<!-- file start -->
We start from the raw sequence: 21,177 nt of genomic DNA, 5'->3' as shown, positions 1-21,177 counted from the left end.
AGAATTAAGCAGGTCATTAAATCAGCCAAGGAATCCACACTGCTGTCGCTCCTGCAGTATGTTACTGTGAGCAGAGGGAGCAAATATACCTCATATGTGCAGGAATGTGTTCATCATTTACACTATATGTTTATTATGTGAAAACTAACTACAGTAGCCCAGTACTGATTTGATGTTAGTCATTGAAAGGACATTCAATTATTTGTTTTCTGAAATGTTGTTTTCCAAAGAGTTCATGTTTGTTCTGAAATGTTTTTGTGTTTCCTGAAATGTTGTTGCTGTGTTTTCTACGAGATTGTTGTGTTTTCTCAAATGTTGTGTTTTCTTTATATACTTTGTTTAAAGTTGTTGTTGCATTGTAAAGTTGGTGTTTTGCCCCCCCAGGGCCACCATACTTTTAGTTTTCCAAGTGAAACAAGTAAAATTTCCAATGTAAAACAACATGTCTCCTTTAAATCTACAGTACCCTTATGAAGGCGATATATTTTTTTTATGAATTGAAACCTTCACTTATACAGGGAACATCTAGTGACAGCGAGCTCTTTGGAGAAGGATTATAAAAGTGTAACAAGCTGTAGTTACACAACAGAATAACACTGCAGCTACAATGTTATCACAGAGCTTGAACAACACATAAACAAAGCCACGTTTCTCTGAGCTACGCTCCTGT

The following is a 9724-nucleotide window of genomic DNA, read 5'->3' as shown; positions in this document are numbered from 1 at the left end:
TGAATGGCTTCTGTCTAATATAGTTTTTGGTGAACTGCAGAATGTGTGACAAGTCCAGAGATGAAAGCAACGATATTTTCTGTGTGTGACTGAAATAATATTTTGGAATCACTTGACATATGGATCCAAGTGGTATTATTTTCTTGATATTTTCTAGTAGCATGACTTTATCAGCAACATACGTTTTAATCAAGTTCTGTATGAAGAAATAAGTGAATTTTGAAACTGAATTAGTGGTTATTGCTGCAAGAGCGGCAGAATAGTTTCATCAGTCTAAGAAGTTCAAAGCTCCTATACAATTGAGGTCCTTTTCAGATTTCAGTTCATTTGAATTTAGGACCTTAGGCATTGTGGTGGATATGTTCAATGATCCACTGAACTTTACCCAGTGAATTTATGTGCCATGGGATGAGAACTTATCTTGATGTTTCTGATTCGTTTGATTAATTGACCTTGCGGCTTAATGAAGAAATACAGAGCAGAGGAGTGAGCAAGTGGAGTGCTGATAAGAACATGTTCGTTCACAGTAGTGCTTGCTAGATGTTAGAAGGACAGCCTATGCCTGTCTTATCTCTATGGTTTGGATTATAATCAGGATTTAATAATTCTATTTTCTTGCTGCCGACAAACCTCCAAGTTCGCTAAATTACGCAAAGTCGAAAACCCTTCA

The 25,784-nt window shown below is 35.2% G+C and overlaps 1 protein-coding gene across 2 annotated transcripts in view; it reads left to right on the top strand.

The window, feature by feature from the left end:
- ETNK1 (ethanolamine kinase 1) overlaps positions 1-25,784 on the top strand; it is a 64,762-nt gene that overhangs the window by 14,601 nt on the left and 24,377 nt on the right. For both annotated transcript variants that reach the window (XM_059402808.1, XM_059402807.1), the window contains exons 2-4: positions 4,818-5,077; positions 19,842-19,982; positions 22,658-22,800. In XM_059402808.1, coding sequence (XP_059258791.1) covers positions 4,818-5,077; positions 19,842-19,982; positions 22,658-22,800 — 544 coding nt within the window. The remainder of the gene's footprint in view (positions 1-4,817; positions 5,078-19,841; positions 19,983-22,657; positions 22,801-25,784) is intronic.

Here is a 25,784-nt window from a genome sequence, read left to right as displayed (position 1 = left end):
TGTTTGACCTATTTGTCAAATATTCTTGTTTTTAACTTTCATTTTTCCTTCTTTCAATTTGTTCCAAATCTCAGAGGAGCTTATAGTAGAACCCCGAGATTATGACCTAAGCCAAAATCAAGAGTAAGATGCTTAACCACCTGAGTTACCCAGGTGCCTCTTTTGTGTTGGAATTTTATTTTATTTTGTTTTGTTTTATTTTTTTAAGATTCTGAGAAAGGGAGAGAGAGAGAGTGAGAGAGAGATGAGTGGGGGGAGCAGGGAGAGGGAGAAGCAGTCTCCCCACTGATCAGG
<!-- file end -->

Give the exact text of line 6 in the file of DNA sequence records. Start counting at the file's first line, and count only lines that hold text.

The window, feature by feature from the left end: